While the body of research on Xylella fastidiosa has expanded significantly since its discovery, so has the complexity of the disease. With no cure in sight, farmers must learn to adapt.
Six years since it first appeared, with no cure in sight, olive producers throughout Europe are learning to live with the devastating consequences of Xylella fastidiosa.
Xylella fastidiosa (Xf), a plant bacteria the European Commission labels one of the most dangerous in the world, was initially spotted in the Apulia region in the south of Italy in 2013. Since then, evidence of its impact has been discovered in Spain, France, Portugal, and parts of the Middle East.
The effects of this disaster on the families and companies involved are absolutely devastating. Centuries of history, culture and traditions are destroyed.
A spokesperson from the European Food and Safety Authority (EFSA) said that, while the body of research on Xylella has expanded significantly since its discovery, so has the complexity of the disease, which has complicated the ongoing research efforts in pursuit of a cure.See Also:Xylella fastidiosa News
The lack of a cure has made containment more important than ever, with EFSA simulations indicating that growers who discover signs of Xf must take immediate action.
“[It’s] essential that the emergency phytosanitary measures (including the cutting of plants and the vector control) are applied timely and effectively at the first detection of a new outbreak,” the spokesperson said. “If even just one of these elements is not applied in the correct manner it becomes very difficult to eradicate or contain the disease.”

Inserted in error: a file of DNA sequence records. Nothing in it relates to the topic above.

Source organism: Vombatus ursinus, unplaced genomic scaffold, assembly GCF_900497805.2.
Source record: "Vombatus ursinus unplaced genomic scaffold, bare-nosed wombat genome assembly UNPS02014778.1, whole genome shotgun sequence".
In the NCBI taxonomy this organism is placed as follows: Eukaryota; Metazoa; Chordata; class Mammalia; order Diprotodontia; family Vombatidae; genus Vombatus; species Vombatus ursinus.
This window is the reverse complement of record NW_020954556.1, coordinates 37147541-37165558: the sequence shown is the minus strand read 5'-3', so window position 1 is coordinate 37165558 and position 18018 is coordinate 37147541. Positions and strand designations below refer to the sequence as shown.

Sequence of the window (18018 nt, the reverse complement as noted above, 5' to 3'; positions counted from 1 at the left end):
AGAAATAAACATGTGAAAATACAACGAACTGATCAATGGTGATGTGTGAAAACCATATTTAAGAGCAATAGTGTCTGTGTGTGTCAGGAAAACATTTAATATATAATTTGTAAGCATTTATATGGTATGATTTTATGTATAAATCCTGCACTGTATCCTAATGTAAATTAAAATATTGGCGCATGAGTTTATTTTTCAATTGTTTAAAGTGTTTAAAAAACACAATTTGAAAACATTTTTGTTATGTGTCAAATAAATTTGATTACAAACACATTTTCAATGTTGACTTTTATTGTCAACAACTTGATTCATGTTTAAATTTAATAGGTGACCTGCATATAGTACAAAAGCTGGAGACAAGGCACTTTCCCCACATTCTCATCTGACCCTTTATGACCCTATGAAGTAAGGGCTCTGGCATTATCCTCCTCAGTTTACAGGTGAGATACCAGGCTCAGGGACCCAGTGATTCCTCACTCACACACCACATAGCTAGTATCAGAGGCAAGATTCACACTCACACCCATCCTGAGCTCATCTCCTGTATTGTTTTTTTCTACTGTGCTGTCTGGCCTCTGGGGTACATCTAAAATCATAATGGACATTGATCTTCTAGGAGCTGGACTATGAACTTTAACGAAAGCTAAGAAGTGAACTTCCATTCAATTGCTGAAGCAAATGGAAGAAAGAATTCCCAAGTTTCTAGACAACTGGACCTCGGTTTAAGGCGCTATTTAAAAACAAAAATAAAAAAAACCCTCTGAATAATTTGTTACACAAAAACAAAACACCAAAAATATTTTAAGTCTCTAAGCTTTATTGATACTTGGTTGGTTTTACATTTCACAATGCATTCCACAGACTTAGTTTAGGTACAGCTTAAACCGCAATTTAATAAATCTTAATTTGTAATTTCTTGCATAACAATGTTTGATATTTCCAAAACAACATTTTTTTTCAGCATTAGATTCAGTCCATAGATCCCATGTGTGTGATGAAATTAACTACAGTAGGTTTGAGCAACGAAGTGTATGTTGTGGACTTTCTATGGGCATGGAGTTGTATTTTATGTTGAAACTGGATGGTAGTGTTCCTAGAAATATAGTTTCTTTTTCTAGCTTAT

While the EFSA has continued to review new studies, including some that offer promising results for resistant and tolerant plant cultivars, it does not appear a cure will emerge anytime soon, news that does little to encourage olive oil producers such as Giovanni Melcarne, whose family has been growing olives in the Italian province of Lecce for more than 500 years. He estimates Xylella has destroyed at least 80 percent of his farm.
“The effects of this disaster on the families and companies involved are absolutely devastating,” Melcarne said. “Centuries of history, culture and traditions are destroyed.”
While the Italian government has released some legislation mandating containment, for the most part, they have been met with criticism and distrust.
The government has also been condemned by farmers and, notably, the European Court of Justice for a lack of action, and a failure to stop the bacterium from advancing. In Lecce, Melcarne says he has seen little effective governmental action.
“Policy has been blind and sluggish, unable to foresee adequate measures to contain the spread of the bacteria,” Melcarne said. “Olive farmers and millers are left alone in this disaster.”
As the government wrestles with how best to stem the crisis, growers are desperately trying to minimize their economic losses. Some are working to plant new olive trees, despite the bureaucratic hurdles they may face. Others, including Melcarne, are adapting more imaginative solutions, such as developing new products and renting out farmhouses to visiting tourists.
As Xylella begins to settle in as the new reality, Melcarne remains certain that change will only come if growers learn to adapt the methods proposed by the latest research, such as the resistant cultivars described by the EFSA. Without that, he said, there is little hope for the region.
“A people that is against science does not have any future,” Melcarne said.